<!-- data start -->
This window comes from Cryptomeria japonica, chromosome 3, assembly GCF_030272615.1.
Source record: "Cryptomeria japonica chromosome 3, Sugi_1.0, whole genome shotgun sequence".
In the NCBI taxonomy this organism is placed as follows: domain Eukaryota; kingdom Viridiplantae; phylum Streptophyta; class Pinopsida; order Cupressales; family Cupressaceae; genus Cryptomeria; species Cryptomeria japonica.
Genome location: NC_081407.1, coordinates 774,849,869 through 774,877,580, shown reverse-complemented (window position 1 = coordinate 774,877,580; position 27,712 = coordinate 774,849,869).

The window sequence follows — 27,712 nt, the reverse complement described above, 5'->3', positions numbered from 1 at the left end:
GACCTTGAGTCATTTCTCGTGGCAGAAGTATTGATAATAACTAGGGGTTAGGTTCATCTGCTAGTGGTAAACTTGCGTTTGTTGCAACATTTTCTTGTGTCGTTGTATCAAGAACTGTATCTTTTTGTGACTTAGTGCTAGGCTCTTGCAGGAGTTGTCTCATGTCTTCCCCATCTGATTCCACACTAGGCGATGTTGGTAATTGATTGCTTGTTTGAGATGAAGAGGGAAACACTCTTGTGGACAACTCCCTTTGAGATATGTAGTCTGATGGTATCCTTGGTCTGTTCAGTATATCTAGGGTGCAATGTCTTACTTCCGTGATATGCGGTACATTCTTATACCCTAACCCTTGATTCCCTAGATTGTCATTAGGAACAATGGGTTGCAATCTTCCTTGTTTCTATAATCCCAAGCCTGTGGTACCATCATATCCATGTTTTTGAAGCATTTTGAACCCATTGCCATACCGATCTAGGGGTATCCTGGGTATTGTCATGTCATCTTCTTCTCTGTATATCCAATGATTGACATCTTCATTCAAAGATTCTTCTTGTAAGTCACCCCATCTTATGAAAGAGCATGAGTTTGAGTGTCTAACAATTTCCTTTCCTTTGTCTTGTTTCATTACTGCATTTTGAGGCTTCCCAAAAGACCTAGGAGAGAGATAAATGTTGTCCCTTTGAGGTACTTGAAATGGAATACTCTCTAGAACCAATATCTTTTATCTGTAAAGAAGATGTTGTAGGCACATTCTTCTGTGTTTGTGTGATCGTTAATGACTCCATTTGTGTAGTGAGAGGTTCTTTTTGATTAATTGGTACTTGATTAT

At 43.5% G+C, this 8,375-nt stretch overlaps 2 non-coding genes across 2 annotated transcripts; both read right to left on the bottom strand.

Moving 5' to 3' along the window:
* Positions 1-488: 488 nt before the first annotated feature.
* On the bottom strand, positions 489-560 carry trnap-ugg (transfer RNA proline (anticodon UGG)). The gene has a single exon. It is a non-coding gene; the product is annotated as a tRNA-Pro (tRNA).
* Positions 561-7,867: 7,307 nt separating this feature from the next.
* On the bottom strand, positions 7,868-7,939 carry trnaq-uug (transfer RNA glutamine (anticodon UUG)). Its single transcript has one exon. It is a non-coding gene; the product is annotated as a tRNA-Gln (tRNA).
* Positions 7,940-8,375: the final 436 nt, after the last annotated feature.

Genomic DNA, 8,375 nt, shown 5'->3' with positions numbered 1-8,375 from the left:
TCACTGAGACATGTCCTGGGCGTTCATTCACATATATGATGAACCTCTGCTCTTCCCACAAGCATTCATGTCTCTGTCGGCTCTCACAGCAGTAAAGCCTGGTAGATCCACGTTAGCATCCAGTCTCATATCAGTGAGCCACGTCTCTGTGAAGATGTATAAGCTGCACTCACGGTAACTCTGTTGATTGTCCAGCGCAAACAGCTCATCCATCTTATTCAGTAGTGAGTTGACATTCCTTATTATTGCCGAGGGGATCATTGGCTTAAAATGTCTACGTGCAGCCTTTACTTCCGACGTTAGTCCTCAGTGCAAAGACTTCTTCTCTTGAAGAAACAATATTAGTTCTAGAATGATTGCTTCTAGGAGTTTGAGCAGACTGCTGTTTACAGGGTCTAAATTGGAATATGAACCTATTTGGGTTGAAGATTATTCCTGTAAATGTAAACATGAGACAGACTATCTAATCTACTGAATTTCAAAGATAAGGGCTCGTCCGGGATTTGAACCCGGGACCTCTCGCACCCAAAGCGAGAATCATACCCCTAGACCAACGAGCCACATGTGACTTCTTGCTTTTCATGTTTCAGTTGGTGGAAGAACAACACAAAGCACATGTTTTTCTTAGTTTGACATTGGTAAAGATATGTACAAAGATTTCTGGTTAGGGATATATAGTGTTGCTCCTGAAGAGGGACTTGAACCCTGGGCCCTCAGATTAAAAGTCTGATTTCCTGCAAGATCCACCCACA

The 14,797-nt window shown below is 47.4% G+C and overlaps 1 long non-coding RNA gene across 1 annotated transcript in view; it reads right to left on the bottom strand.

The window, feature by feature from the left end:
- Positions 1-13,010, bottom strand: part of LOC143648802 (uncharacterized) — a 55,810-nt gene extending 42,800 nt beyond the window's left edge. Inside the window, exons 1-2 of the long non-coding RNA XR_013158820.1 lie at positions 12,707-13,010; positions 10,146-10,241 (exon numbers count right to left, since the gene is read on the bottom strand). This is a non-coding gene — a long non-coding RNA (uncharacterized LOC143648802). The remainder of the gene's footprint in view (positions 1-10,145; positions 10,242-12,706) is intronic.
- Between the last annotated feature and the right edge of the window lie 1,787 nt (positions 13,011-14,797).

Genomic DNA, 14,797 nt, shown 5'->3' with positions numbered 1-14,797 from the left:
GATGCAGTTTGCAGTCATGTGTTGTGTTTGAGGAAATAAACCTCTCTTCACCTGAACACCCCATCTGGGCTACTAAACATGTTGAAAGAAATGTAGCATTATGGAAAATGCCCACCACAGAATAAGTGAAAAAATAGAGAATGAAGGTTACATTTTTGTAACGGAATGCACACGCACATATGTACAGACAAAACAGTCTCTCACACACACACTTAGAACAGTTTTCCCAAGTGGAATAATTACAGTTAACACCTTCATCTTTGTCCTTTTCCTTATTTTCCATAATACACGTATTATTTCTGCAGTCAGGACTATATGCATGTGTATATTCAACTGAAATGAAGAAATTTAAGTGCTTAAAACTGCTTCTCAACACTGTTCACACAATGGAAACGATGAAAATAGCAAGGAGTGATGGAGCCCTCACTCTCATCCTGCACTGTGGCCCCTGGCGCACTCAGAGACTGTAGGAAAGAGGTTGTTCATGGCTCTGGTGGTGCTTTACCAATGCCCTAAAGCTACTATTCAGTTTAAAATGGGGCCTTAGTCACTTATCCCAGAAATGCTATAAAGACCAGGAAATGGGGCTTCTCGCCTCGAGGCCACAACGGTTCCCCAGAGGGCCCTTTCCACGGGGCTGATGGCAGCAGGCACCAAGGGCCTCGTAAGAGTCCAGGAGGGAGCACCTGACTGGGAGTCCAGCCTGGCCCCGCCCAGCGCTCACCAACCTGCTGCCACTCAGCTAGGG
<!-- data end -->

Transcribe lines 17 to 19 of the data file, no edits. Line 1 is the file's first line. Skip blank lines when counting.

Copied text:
The window, feature by feature from the left end:
- Positions 1-13,010, bottom strand: part of LOC143648802 (uncharacterized) — a 55,810-nt gene extending 42,800 nt beyond the window's left edge. Inside the window, exons 1-2 of the long non-coding RNA XR_013158820.1 lie at positions 12,707-13,010; positions 10,146-10,241 (exon numbers count right to left, since the gene is read on the bottom strand). This is a non-coding gene — a long non-coding RNA (uncharacterized LOC143648802). The remainder of the gene's footprint in view (positions 1-10,145; positions 10,242-12,706) is intronic.
- Between the last annotated feature and the right edge of the window lie 1,787 nt (positions 13,011-14,797).